Monday, October 15

My environment

"The Kuskokwim's break-up"
Aniak, Alaska
May 2007

Since today is October 15th and a few days ago I signed up for Blog Action Day, I'll take this chance to talk about why I happened to land in this corner of the world. It has to do with environmental issues.

David, the man I share a journey an a small and beautiful family with, accepted a job in January that implied leaving everything behind and moving to a small town in the Alaska Bush for a period of at least three years. The decision was not an easy one, but we took it and here we are.

Now, David works as the Director of the Kuskokwim River Watershed Council, trying to build the organization from the ground. It is a bit surreal that a guy from Andorra de Teruel, in Spain, has come to Alaska to create an environmental organization that represents the interests of the 29 Yup'ik and Athabascan tribes that live along the longest free flowing river in the US. It is not an easy job, believe me.

The project is still in its initial phases, creating a board of directors with representatives from the different towns and tribes. The idea is to eventually start developing projects that will help in the conservation of the river. The work will focus on environmental issues, though the social and cultural areas are also tremendously important aspects of it. Projects such as river water quality monitoring and recycling programs are starting out. An interesting project that is developing is a summer camp in which elders and children will share a few days together and explore a variety of cultural traditions. Those traditions that with the impact of western civilization and especially television, are slowly dying out. If you are interested, you can visit the Kuskokwim River Watershed Council's website.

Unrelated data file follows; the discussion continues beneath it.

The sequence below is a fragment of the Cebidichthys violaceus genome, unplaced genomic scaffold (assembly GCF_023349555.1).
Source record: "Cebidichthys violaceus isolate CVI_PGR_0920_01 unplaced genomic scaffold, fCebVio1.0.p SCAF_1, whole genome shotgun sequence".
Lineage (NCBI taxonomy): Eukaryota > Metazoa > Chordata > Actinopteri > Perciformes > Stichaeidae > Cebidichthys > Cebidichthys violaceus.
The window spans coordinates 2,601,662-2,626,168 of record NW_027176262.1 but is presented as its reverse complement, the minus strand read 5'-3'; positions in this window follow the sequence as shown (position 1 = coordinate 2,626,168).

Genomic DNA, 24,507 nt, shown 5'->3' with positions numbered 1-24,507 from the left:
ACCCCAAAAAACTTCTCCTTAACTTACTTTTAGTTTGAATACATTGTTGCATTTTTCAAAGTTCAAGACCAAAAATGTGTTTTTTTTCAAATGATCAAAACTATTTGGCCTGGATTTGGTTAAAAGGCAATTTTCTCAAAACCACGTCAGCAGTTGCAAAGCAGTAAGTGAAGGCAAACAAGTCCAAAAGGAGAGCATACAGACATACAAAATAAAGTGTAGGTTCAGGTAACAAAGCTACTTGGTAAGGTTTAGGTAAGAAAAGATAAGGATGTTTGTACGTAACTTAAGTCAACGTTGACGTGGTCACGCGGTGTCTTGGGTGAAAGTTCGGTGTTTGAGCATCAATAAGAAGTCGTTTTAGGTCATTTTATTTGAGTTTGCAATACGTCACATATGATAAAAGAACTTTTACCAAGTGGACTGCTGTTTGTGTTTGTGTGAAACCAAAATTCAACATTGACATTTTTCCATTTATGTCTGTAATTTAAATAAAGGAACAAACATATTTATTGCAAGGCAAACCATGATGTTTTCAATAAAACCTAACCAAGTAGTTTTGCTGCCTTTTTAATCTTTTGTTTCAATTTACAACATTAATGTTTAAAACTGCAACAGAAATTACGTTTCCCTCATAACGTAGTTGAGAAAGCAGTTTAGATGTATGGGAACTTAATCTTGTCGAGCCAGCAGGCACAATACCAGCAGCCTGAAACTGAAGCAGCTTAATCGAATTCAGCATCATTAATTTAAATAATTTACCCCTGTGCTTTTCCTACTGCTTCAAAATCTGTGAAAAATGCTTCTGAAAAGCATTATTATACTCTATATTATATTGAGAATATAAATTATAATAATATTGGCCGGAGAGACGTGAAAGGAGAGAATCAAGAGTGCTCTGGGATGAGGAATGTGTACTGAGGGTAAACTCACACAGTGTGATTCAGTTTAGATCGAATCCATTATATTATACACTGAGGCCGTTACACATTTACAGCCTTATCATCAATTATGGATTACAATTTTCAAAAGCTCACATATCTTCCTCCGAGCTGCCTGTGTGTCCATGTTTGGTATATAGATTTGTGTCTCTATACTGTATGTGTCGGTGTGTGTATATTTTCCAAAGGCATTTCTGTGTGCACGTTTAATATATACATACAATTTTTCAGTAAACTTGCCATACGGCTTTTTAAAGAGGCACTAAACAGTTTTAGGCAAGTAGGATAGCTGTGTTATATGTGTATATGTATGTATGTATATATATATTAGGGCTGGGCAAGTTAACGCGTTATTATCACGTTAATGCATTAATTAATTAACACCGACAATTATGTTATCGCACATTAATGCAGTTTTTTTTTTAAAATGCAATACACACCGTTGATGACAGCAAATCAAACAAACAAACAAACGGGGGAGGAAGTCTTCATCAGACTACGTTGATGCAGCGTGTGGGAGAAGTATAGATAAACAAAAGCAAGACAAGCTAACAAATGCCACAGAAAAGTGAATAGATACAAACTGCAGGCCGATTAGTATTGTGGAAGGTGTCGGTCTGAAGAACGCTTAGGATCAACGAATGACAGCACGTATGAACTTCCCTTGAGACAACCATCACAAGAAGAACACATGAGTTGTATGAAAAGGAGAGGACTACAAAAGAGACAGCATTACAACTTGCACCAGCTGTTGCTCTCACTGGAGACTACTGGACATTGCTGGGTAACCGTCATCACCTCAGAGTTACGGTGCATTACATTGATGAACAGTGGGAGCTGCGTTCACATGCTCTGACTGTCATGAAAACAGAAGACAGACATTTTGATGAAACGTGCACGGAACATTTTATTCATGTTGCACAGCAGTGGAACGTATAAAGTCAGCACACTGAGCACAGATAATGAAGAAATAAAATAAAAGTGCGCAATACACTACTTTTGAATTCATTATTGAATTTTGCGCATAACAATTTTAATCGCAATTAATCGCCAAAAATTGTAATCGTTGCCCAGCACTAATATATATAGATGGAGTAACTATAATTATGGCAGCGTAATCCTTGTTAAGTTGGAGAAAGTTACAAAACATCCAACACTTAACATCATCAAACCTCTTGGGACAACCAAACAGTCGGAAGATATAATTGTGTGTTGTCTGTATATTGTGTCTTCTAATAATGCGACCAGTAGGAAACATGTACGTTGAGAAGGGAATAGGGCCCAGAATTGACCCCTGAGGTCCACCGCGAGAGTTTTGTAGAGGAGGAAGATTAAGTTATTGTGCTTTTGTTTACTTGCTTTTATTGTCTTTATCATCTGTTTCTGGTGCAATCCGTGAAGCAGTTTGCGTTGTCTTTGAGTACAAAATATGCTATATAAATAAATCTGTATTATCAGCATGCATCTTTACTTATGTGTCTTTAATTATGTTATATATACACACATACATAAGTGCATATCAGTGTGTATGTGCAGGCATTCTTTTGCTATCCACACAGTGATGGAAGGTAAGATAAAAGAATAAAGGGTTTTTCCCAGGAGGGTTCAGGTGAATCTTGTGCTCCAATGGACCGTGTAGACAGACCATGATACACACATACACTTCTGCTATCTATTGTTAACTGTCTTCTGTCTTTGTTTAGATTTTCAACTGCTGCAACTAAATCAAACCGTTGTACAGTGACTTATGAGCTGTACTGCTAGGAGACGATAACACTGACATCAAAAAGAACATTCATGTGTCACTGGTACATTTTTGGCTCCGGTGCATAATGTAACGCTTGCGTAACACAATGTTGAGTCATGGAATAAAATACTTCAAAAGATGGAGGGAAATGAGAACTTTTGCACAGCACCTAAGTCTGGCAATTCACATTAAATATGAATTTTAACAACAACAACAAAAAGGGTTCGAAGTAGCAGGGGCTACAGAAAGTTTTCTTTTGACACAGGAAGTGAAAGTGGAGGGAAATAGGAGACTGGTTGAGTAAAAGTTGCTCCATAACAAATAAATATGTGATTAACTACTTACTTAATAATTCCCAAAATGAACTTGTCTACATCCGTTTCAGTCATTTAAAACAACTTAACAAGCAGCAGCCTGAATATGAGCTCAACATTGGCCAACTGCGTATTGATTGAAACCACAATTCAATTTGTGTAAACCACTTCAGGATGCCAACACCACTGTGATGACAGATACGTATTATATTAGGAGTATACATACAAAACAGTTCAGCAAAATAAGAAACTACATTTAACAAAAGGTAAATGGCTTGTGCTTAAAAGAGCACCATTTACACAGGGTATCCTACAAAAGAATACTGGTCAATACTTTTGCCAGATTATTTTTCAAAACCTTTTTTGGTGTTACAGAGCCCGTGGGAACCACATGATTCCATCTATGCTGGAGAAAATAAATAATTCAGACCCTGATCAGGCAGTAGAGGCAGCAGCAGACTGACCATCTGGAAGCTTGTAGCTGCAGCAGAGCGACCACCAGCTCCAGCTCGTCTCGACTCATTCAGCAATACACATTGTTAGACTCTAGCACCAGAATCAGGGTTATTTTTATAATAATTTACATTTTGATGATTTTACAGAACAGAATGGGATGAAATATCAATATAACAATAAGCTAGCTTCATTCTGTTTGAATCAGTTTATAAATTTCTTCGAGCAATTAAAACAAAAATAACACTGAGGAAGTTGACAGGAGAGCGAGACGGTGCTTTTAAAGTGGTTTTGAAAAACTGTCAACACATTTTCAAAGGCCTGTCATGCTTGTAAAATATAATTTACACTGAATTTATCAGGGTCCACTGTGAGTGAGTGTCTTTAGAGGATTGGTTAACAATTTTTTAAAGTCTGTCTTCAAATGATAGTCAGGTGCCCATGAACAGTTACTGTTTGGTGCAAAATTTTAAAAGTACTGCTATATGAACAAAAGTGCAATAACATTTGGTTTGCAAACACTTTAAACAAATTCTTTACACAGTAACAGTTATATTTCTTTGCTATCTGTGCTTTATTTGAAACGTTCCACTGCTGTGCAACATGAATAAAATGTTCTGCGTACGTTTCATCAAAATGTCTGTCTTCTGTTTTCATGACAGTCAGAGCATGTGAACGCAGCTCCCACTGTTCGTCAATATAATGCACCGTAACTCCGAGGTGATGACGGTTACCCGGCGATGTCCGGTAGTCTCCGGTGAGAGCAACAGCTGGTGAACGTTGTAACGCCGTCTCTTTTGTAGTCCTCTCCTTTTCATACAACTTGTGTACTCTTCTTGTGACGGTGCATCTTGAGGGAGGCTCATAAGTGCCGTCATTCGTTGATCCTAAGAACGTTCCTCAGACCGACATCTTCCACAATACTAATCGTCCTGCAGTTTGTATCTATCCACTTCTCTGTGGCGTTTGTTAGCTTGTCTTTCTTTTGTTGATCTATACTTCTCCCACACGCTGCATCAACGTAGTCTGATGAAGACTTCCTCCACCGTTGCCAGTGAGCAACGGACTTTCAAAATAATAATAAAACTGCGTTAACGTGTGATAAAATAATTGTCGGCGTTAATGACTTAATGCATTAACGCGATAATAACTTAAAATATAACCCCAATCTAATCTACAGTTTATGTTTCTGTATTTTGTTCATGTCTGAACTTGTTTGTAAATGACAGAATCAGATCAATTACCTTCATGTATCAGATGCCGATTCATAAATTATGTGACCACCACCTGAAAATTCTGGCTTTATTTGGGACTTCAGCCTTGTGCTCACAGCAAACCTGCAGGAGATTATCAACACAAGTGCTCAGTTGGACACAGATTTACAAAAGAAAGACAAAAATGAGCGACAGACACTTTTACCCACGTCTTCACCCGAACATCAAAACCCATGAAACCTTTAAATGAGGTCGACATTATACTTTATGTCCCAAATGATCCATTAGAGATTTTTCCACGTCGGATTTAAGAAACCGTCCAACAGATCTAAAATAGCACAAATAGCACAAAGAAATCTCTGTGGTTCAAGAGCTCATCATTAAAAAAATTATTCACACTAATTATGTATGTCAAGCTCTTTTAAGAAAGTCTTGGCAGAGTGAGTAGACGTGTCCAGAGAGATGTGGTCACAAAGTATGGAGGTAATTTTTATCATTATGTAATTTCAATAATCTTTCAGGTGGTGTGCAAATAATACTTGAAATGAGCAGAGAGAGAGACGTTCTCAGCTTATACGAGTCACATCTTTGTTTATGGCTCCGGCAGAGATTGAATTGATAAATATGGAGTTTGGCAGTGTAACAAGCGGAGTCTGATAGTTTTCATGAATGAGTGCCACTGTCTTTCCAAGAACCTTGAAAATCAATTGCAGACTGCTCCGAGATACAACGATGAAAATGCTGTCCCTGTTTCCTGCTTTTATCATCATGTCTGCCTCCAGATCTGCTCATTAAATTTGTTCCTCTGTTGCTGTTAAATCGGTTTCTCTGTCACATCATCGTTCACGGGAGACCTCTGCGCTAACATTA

Meanwhile, at home, we try to live a life as sustainable as possible. This implies reducing as much as possible the use of fossil resources, trying to recycle as much as possible in a town with no recycling programs yet, and obtaining a big portion of our protein through hunting and fishing in the area. Hopefully, next summer we will have a garden big enough to produce vegetables that will last part of the winter.

What seems impossible to avoid here is the use of one of our biggest contaminants and resource suckers nowadays: airplanes. I recently learned that 1 out of 69 people in Alaska is a pilot. And it is not surprising. Most part of Alaska is like the area of the tundra we live in, with no communication by road other than to get to the dump, which is about 2 miles outside of town. We live far away from Alaska's small road system. At least here we have the river in the winter, and for a few months out of each year, it freezes over and turns into a giant Ice Road, connecting all the villages in the area and allowing people to ride in snow machines or trucks from one place to another.

I'm still scared of going on the frozen river, but I hear that there are trucks that drive on the ice when the ice is at its thickest, so it must be pretty safe. You'll hear all about it! :)

1 comment:

Anonymous said...

Hi Meiga! this is another gallega around de world. Lo que tenemos en comun es una amiga Ana; hasta hoy no pinche en tu foto a pesar de que siempre me intrigo quien era esa meiga de alaska. Yo vivo en Brighton, al sur de londres y aterrice aqui de casualidad o quizas todo estaba planeado de alguna manera. Me ha encantado leer tu blogg. Bicos elisa